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    How To Play Guitar


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    How To Play Guitar

    Brought To You By Guitar Burning Speed

    Here's are a few simple steps you can take to make your Guitar sound much better...

    The word used to describe how a Guitar sounds (as many of you will already know) is called 'Tone'. The tone of the Guitar is what we are wanting to change for the better.

    We are going to focus more on electric guitars here, but many of the principals here still apply for acoustics.

    Even though we scraped the surface of some of these in lesson one, take extra note of the following points...


    The biggest difference in strings is the gauge (how thick the strings are). The most common gauge in electric guitar strings worldwide is 10's (0.010"), I can almost guarantee that 85% of the people reading this will have them on their guitar right now! The advantages of having thinner strings is that it is softer on the fingers, easier to tap and bend. However because the string is thinner you have to bend it more to reach the desired note. The down side to having thinner strings is that the tone starts to sound weaker. On the other side, the thicker your strings are the 'thicker' your tone will sound, but you need to play them harder to get the same volume and it is also harder on your fingers.

    Before you go jumping off a cliff there is a solution! Find what is best for you. This means go and experiment! Go buy a pack of strings, then decide if you want to try thicker or thinner gauge strings. Find the tone that sounds good to you and keep it.

    When you have had your strings on your guitar for quite a while, they can start to sound dull and lifeless, you can help this buy wiping down your strings and fretboard after every time you play it. It doesn't even take 30 seconds and it is well worth it considering you are helping your guitar sound better for longer!

    Get it Set Up:

    Follow these instructions (exactly!)...

    1. Grab Guitar, take to local Music store.

    2. Ask for your Guitar to get set-up.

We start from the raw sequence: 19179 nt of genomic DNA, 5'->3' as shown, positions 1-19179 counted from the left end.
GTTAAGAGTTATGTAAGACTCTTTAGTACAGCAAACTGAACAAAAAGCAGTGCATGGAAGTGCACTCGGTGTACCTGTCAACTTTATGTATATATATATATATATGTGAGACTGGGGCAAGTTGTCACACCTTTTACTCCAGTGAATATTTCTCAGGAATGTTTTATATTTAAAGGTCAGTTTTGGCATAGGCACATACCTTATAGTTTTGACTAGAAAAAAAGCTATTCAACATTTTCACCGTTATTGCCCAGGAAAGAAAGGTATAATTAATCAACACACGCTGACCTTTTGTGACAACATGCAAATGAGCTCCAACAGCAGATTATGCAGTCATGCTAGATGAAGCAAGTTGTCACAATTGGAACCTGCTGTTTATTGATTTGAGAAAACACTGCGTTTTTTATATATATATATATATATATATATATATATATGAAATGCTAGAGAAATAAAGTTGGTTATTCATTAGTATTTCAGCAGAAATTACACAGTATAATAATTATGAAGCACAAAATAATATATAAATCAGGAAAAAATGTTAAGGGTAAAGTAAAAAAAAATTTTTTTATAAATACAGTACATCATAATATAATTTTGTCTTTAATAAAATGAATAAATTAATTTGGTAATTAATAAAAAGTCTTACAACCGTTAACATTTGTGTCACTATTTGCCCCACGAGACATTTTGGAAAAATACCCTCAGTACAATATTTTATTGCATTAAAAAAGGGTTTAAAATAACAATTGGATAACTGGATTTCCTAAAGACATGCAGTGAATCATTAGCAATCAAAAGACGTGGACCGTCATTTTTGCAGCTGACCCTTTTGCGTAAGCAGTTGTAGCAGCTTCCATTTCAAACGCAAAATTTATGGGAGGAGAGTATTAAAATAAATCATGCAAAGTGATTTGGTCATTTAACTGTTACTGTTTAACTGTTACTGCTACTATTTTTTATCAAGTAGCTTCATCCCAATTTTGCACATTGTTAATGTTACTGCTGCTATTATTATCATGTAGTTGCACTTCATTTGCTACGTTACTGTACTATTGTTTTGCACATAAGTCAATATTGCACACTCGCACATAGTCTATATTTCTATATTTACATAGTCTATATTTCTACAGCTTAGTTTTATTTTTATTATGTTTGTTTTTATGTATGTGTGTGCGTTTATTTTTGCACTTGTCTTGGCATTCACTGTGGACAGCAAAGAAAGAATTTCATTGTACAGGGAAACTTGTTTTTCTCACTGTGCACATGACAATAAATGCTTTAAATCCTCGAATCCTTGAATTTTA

Getting your guitar set up includes getting the truss rod adjusted, the intonation set and the nut slots filed or filled (depending on the current state of your guitar). Not all of these things may be necessary but it is better to ask for them to check if it needs doing than not at all. Guitars should generally have 2 truss rod adjustments a year (Truss Rod = The metal rod that goes up the neck of a guitar to determine the 'bow' of the neck) simply because of the two extreme seasons, summer and winter. Both of these will affect the wood in your guitar, causing it to move, in some cases making guitars un-playable. Getting your guitar set up not only will improve your tone but will also make it much easier to play. A very, very worth while thing to do for your one true love!

    Amp Settings

    Most (only a few don't) guitar amps come with an EQ (Equalization) panel. That is the Bass, Middle Treble knobs on the front. Don't jump in blind and start trying to find your 'Dream Tone' because it doesn't come straight away. I would firstly recommend doing an online search for an artists amp settings that have a tone you are trying to emulate. Of course the 3 knobs on your amp aren't going to make a cheap Les Paul sound like an expensive one, but it will sure help. After this, play around a bit, putting levels up and down to see what sounds come out. After that you would have started your journey for perfect tone!


    They are easy to overlook, to most people they either go or not, but there is much more to Guitar leads than meets the eye. Having a cheap and nasty lead is not going to do you any good, not only can you expect it to not last very long, but chances are it will be make your guitar sound dull and lifeless. So I would recommend investing in a quality lead, using how important quality tone is to you as a guide of how much to spend.

    These days there are even cables which have been developed through hi-fi technology to carry the treble, high middle, low middle and bass frequencies through their own core to give any guitar a much bigger tone. I use these cables myself and can tell you they are definitely worth the money.

    Pickup Selector Switch

    If you have never experimented with that little knob that will either have 3 or 5 options (depending on your guitar), you should be ashamed of yourself!

    In a nutshell, that switch changes the pickup that your sound is getting pulled from. When it is down the bottom, it is coming out of the bridge pickup, and at the top it is coming out of the neck pickup. The bridge gives a more harsher, trebly kind of sound, generally used for most distorted riffs.

    The neck position give a rounder tone, which is great to help shredding sound a lot cleaner. It is also used a lot for clean channels on amps as the rounder tone aids in giving a softer tone. The selections in the middle are generally less extreme versions, or a mix of the bridge and neck position tones. Again, as with most things on this page it is all about personal preference, so experiment! And remember it is normal to change your pickup position a number of times in each song.

    Well that's enough reading for you for this time, so go grab your guitar and do the one thing I must have said a hundred times in this lesson 'EXPERIMENT'.


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    How To Play Guitar